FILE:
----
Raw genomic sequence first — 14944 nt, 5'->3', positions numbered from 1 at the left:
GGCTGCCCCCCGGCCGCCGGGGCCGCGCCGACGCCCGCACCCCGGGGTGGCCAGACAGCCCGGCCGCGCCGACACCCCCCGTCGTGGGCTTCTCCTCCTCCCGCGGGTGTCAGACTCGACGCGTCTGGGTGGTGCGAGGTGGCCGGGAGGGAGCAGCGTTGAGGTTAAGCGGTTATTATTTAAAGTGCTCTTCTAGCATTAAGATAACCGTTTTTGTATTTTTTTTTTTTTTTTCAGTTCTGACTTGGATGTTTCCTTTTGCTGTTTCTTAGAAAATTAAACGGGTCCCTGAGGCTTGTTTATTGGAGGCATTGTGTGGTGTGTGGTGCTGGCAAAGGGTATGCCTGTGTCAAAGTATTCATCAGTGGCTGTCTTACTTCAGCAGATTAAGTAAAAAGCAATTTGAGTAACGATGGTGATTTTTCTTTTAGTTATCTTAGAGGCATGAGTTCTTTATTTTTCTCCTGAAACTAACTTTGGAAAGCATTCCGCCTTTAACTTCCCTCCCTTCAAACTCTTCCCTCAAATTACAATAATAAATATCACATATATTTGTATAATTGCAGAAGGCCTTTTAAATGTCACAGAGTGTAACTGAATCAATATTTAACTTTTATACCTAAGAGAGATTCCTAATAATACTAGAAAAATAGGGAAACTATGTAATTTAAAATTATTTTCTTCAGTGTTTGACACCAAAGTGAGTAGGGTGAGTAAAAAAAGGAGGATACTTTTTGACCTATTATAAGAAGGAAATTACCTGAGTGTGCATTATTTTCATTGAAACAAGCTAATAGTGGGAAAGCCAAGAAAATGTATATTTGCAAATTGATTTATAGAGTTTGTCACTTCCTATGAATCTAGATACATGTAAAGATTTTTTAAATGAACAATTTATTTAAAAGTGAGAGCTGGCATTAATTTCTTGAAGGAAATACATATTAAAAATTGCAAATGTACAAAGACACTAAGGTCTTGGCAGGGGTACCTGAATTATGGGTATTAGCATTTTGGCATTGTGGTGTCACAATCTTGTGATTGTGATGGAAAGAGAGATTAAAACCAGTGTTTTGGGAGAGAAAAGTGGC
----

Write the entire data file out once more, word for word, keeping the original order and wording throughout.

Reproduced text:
Raw genomic sequence first — 14944 nt, 5'->3', positions numbered from 1 at the left:
GGCTGCCCCCCGGCCGCCGGGGCCGCGCCGACGCCCGCACCCCGGGGTGGCCAGACAGCCCGGCCGCGCCGACACCCCCCGTCGTGGGCTTCTCCTCCTCCCGCGGGTGTCAGACTCGACGCGTCTGGGTGGTGCGAGGTGGCCGGGAGGGAGCAGCGTTGAGGTTAAGCGGTTATTATTTAAAGTGCTCTTCTAGCATTAAGATAACCGTTTTTGTATTTTTTTTTTTTTTTTCAGTTCTGACTTGGATGTTTCCTTTTGCTGTTTCTTAGAAAATTAAACGGGTCCCTGAGGCTTGTTTATTGGAGGCATTGTGTGGTGTGTGGTGCTGGCAAAGGGTATGCCTGTGTCAAAGTATTCATCAGTGGCTGTCTTACTTCAGCAGATTAAGTAAAAAGCAATTTGAGTAACGATGGTGATTTTTCTTTTAGTTATCTTAGAGGCATGAGTTCTTTATTTTTCTCCTGAAACTAACTTTGGAAAGCATTCCGCCTTTAACTTCCCTCCCTTCAAACTCTTCCCTCAAATTACAATAATAAATATCACATATATTTGTATAATTGCAGAAGGCCTTTTAAATGTCACAGAGTGTAACTGAATCAATATTTAACTTTTATACCTAAGAGAGATTCCTAATAATACTAGAAAAATAGGGAAACTATGTAATTTAAAATTATTTTCTTCAGTGTTTGACACCAAAGTGAGTAGGGTGAGTAAAAAAAGGAGGATACTTTTTGACCTATTATAAGAAGGAAATTACCTGAGTGTGCATTATTTTCATTGAAACAAGCTAATAGTGGGAAAGCCAAGAAAATGTATATTTGCAAATTGATTTATAGAGTTTGTCACTTCCTATGAATCTAGATACATGTAAAGATTTTTTAAATGAACAATTTATTTAAAAGTGAGAGCTGGCATTAATTTCTTGAAGGAAATACATATTAAAAATTGCAAATGTACAAAGACACTAAGGTCTTGGCAGGGGTACCTGAATTATGGGTATTAGCATTTTGGCATTGTGGTGTCACAATCTTGTGATTGTGATGGAAAGAGAGATTAAAACCAGTGTTTTGGGAGAGAAAAGTGGC